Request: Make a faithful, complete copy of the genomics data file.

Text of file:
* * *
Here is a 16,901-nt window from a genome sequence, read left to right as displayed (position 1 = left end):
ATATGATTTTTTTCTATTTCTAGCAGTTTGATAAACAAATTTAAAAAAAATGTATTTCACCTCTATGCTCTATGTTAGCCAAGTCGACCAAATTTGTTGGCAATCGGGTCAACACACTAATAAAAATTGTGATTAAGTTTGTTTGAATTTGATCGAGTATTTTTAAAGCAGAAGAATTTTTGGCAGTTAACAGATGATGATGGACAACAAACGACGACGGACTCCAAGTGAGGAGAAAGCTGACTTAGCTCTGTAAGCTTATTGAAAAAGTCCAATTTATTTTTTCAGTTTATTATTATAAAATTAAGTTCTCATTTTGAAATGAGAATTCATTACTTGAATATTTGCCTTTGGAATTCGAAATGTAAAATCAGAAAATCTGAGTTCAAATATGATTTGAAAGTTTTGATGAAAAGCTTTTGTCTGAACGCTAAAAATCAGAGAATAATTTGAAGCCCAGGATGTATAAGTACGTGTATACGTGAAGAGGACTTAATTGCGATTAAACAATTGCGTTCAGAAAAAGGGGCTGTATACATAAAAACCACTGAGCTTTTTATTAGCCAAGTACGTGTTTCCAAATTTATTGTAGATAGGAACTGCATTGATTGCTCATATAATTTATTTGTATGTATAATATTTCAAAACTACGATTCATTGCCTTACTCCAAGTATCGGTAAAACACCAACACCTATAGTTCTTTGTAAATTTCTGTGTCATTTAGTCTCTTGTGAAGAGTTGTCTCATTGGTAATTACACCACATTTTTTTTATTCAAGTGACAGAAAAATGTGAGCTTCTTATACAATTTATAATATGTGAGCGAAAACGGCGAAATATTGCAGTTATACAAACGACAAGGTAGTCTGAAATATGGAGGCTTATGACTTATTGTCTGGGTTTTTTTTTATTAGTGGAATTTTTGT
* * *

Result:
Here is a 16,901-nt window from a genome sequence, read left to right as displayed (position 1 = left end):
ATATGATTTTTTTCTATTTCTAGCAGTTTGATAAACAAATTTAAAAAAAATGTATTTCACCTCTATGCTCTATGTTAGCCAAGTCGACCAAATTTGTTGGCAATCGGGTCAACACACTAATAAAAATTGTGATTAAGTTTGTTTGAATTTGATCGAGTATTTTTAAAGCAGAAGAATTTTTGGCAGTTAACAGATGATGATGGACAACAAACGACGACGGACTCCAAGTGAGGAGAAAGCTGACTTAGCTCTGTAAGCTTATTGAAAAAGTCCAATTTATTTTTTCAGTTTATTATTATAAAATTAAGTTCTCATTTTGAAATGAGAATTCATTACTTGAATATTTGCCTTTGGAATTCGAAATGTAAAATCAGAAAATCTGAGTTCAAATATGATTTGAAAGTTTTGATGAAAAGCTTTTGTCTGAACGCTAAAAATCAGAGAATAATTTGAAGCCCAGGATGTATAAGTACGTGTATACGTGAAGAGGACTTAATTGCGATTAAACAATTGCGTTCAGAAAAAGGGGCTGTATACATAAAAACCACTGAGCTTTTTATTAGCCAAGTACGTGTTTCCAAATTTATTGTAGATAGGAACTGCATTGATTGCTCATATAATTTATTTGTATGTATAATATTTCAAAACTACGATTCATTGCCTTACTCCAAGTATCGGTAAAACACCAACACCTATAGTTCTTTGTAAATTTCTGTGTCATTTAGTCTCTTGTGAAGAGTTGTCTCATTGGTAATTACACCACATTTTTTTTATTCAAGTGACAGAAAAATGTGAGCTTCTTATACAATTTATAATATGTGAGCGAAAACGGCGAAATATTGCAGTTATACAAACGACAAGGTAGTCTGAAATATGGAGGCTTATGACTTATTGTCTGGGTTTTTTTTTATTAGTGGAATTTTTGT